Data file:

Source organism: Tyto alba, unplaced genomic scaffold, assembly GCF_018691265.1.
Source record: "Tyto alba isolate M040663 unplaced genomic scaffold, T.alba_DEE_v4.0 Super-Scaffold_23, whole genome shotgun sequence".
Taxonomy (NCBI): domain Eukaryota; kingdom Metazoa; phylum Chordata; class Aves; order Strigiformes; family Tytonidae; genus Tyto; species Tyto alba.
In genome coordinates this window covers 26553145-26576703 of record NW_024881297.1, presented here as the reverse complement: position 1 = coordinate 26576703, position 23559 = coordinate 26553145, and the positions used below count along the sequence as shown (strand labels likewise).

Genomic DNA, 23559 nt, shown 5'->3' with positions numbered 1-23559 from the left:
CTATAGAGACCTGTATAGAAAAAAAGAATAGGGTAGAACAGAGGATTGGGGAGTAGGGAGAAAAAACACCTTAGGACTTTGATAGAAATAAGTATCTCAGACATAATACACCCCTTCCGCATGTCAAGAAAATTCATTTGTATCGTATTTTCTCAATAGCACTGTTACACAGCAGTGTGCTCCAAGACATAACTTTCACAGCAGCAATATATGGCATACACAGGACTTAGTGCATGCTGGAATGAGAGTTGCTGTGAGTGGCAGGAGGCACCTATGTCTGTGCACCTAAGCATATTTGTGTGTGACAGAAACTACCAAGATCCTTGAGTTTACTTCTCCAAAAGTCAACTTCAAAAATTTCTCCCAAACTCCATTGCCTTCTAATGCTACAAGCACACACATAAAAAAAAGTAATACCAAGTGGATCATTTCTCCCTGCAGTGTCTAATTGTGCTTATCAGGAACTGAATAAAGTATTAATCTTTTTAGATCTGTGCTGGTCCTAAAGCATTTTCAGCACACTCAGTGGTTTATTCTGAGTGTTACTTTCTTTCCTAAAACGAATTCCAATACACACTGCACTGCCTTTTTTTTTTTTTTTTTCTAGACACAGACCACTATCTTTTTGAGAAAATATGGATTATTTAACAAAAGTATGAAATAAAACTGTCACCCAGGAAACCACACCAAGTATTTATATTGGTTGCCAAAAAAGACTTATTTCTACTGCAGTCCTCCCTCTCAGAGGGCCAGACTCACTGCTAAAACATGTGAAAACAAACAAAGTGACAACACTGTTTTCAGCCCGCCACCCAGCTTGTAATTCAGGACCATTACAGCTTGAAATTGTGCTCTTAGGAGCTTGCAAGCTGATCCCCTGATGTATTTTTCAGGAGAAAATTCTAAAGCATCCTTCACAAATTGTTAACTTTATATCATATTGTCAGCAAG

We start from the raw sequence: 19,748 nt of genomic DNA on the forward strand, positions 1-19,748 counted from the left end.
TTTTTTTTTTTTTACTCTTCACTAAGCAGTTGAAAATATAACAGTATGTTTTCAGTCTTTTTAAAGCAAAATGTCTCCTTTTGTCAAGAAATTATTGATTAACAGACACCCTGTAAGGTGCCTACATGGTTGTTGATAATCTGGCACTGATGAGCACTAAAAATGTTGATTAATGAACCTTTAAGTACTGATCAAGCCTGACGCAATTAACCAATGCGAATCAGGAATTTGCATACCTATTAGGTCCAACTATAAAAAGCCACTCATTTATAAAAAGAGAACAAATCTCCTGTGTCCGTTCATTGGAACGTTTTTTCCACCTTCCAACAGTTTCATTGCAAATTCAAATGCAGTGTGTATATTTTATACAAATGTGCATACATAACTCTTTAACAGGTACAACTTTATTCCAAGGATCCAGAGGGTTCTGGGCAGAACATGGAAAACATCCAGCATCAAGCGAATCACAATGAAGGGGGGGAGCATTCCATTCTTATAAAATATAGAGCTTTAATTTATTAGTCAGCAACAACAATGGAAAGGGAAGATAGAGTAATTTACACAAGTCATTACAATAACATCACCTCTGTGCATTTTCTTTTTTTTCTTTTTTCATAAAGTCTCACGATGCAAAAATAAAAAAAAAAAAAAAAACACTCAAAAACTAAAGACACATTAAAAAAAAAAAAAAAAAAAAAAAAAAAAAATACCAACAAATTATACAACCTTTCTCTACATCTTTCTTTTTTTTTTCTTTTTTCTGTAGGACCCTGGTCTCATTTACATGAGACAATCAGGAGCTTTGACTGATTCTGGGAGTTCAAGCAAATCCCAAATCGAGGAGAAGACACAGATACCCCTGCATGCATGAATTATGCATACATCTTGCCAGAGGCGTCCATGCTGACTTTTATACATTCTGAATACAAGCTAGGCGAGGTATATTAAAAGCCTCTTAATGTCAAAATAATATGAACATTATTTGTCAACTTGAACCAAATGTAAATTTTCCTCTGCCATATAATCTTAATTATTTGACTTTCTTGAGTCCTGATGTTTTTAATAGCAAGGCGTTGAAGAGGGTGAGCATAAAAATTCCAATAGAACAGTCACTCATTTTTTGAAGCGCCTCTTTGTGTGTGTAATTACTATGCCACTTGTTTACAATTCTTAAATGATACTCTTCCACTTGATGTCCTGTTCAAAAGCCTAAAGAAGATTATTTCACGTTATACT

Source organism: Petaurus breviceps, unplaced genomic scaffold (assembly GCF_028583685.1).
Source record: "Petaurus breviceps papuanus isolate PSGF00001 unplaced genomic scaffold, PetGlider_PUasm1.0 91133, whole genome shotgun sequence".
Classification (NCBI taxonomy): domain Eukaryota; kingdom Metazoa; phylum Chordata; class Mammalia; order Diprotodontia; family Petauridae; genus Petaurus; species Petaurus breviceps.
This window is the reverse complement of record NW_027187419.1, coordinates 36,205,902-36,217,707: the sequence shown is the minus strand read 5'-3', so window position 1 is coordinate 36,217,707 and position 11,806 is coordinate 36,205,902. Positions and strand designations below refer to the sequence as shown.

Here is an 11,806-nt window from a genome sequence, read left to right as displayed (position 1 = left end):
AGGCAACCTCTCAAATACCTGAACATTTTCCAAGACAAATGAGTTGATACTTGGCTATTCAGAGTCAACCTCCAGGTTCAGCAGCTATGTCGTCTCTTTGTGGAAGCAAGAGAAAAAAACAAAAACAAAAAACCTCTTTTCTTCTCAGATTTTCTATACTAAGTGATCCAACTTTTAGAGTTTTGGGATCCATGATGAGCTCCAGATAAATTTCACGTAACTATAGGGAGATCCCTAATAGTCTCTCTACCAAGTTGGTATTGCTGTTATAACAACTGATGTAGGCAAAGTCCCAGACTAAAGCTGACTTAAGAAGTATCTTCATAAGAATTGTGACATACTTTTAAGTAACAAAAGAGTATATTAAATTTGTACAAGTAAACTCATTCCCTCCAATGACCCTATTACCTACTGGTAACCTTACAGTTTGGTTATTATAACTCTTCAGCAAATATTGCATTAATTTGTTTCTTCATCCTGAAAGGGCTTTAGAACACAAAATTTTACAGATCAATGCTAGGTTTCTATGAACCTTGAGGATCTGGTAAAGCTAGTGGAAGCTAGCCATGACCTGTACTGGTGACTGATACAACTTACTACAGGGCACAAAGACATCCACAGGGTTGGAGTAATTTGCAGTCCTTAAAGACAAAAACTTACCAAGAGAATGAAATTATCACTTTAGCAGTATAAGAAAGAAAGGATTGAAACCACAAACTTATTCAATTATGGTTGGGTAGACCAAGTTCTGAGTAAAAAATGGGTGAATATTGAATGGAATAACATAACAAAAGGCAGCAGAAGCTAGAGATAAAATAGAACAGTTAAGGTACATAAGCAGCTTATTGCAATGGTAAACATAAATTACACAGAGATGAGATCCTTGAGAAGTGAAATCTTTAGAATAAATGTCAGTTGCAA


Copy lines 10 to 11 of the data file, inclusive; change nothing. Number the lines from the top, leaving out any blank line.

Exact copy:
Source record: "Petaurus breviceps papuanus isolate PSGF00001 unplaced genomic scaffold, PetGlider_PUasm1.0 91133, whole genome shotgun sequence".
Classification (NCBI taxonomy): domain Eukaryota; kingdom Metazoa; phylum Chordata; class Mammalia; order Diprotodontia; family Petauridae; genus Petaurus; species Petaurus breviceps.